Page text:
Private Land Stewardship Workshop set for Sept. 25 in Brown County

 

Writer: Steve Byrns, 325-653-4576, s-byrns@tamu.edu   

Contacts: Scott Anderson, 325-646-0386, brown-tx@tamu.edu  

Mike Marshall, 254-865-2061, mmarshall@ag.tamu.edu

 

BROWNWOOD – A Private Land Stewardship Workshop has been slated from 8 a.m.-4 p.m. Sept. 25 at the McGillivray and Leona McKie Muse Wildlife Management Area, 15 miles northeast of Brownwood off County Road 478.

The workshop is a multi-agency effort being conducted by The Texas A&M AgriLife Extension Service, U.S. Department of Agriculture-Natural Resources Conservation Service and the Texas Parks and Wildlife Department.

Organizers said the program specifically targets landowners interested in managing their ranches for multiple uses, particularly for wildlife and cattle.

Individual registration is $15 and includes lunch and four Texas Department of Agriculture continuing education units-two general and two integrated pest management. Tax appraisers can also earn 5.75 continuing education units at a cost of $25.

After lunch, attendees will tour the Muse Wildlife Management Area for a field component, which will include rangeland demonstrations, organizers said.

“Many landowners in Texas are beginning to see the value of proper land stewardship,” said Mike Marshall, AgriLife Extension associate for the Texas A&M Institute of Renewable Natural Resources at Gatesville.”Whether you are managing for cattle, wildlife or both, challenges such as drought, invasive species, and water quality issues have made it imperative to diversify the potential of your land, and the only way to do this is to practice good land stewardship.”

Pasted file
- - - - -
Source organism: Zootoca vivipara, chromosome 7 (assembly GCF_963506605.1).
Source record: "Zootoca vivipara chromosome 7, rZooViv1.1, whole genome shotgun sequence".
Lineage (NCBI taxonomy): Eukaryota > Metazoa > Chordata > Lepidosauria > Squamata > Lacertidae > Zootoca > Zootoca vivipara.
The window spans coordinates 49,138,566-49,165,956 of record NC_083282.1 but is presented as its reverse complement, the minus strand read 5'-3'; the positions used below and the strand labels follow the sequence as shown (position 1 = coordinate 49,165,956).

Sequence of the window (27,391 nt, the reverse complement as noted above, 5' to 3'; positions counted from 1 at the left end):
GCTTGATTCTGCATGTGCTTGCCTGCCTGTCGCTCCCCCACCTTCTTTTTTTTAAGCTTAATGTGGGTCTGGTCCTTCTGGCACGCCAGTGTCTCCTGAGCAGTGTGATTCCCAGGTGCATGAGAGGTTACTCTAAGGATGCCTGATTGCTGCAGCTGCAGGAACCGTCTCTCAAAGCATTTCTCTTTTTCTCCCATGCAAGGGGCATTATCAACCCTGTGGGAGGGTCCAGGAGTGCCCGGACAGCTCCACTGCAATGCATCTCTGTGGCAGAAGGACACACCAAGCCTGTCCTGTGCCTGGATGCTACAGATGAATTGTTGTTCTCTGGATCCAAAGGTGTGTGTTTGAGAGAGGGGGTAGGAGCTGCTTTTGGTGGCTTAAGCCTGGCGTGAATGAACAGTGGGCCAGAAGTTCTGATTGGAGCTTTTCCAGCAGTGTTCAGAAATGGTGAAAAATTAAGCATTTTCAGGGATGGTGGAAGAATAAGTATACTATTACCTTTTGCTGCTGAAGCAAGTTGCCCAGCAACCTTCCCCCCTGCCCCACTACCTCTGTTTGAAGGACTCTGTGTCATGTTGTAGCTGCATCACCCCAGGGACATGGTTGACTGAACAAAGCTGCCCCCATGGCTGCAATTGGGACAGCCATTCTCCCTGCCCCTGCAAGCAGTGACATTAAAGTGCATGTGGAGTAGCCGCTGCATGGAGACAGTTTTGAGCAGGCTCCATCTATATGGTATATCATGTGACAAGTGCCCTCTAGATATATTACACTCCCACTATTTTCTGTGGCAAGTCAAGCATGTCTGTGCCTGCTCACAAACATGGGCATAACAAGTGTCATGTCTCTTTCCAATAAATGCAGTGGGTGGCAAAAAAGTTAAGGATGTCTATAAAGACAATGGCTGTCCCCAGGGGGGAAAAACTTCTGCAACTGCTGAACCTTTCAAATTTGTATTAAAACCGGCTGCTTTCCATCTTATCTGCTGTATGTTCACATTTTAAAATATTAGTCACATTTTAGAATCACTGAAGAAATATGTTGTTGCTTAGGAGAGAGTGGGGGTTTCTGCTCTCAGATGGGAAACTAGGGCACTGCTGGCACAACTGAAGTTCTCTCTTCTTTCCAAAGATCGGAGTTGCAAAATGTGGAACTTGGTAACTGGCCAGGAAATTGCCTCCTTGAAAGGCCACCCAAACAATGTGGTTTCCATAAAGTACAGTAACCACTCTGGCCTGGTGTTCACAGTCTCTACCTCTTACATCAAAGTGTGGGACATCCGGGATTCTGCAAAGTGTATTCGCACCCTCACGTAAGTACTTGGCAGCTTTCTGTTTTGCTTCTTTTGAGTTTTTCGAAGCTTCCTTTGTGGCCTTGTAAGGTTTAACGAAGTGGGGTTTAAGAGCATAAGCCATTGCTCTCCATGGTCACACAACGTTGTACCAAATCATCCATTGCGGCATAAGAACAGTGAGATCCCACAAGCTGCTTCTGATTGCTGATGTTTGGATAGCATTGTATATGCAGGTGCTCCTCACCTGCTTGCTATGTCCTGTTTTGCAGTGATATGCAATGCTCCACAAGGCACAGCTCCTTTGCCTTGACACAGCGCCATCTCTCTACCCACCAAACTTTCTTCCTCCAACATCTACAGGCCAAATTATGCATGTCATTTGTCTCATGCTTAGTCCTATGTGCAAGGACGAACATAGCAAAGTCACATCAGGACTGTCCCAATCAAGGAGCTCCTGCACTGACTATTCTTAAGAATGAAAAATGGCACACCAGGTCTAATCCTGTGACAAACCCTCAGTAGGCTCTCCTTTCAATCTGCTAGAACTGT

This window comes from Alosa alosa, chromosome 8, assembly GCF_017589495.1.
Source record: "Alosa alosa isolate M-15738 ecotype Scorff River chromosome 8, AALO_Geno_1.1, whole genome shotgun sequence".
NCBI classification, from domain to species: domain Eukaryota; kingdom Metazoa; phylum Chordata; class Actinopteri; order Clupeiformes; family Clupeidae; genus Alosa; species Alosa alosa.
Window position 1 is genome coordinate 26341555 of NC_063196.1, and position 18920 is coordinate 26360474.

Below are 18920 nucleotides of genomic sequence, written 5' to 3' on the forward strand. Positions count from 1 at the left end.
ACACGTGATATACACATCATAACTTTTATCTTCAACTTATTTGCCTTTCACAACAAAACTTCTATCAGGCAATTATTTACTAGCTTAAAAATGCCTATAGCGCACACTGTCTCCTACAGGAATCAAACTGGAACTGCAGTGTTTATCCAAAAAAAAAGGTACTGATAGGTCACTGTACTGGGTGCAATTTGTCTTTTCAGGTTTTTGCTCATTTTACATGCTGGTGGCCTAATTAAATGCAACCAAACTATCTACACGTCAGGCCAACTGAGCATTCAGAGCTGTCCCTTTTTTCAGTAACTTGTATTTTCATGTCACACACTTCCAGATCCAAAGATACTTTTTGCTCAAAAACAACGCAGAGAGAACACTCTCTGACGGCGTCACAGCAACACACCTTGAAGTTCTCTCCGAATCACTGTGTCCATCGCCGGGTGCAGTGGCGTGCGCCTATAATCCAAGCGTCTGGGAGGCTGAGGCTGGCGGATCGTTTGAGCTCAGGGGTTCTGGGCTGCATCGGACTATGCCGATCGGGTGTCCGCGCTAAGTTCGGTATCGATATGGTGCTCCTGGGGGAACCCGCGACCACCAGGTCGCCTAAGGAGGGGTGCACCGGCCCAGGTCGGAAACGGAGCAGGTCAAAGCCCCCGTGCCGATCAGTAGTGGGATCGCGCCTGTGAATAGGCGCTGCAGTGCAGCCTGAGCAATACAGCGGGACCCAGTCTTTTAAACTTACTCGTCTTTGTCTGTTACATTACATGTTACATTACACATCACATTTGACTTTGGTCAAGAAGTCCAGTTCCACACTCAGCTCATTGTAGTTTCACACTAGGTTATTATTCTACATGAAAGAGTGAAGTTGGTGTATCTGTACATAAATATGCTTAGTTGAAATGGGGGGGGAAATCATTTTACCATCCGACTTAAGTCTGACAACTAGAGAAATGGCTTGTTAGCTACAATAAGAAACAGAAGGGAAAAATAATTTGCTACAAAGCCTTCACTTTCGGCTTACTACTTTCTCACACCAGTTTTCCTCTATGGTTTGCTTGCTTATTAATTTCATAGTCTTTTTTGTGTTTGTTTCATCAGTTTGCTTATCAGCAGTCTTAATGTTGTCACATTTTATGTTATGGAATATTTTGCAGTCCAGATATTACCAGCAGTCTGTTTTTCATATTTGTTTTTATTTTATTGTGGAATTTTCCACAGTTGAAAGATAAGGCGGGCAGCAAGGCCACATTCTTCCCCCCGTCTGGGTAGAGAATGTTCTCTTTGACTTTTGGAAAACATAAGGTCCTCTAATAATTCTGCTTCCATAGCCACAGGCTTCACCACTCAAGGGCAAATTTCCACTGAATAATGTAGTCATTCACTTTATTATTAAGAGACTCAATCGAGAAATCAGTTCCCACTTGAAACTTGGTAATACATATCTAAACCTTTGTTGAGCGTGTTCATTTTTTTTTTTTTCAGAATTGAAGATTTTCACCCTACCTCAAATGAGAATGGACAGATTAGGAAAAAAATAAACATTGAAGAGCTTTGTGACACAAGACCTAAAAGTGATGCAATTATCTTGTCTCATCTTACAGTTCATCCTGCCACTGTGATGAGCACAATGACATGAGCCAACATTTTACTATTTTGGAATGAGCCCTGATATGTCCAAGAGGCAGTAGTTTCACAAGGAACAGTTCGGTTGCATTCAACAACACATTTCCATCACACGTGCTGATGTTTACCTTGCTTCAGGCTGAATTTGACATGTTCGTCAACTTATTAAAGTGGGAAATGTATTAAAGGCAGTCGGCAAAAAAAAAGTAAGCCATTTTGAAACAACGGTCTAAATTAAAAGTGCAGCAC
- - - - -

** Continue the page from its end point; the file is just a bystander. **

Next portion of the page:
Scott Anderson, AgriLife Extension agent for Brown County, said AgriLife Extension staff will discuss basic stewardship principles, the link between the land and the water we drink, and the benefits of prescribed fire and healthy soils.

Texas Parks and Wildlife Department experts will discuss properly managing wildlife populations, use of prescribed fire as a management tool and recent efforts to reintroduce the Texas horned lizard. USDA-Natural Resources Conservation Service experts will speak on rangeland evaluation, stocking rate calculations and the benefits of a proper grazing system.

“A particular focus will be given to pioneering conservationist Aldo Leopold’s five land management tools: the axe, cow, plow, fire and gun,” said Devin Erxleben, the agency’s Muse Wildlife Management Area manager. “Landowners now implement these tools to mimic natural processes that occurred prior to European settlement in Texas.”

The workshop will be limited to the first 50 who RSVP. For more information and to RSVP, contact the AgriLife Extension office in Brown County by Sept. 21 at 325-646-0386.  

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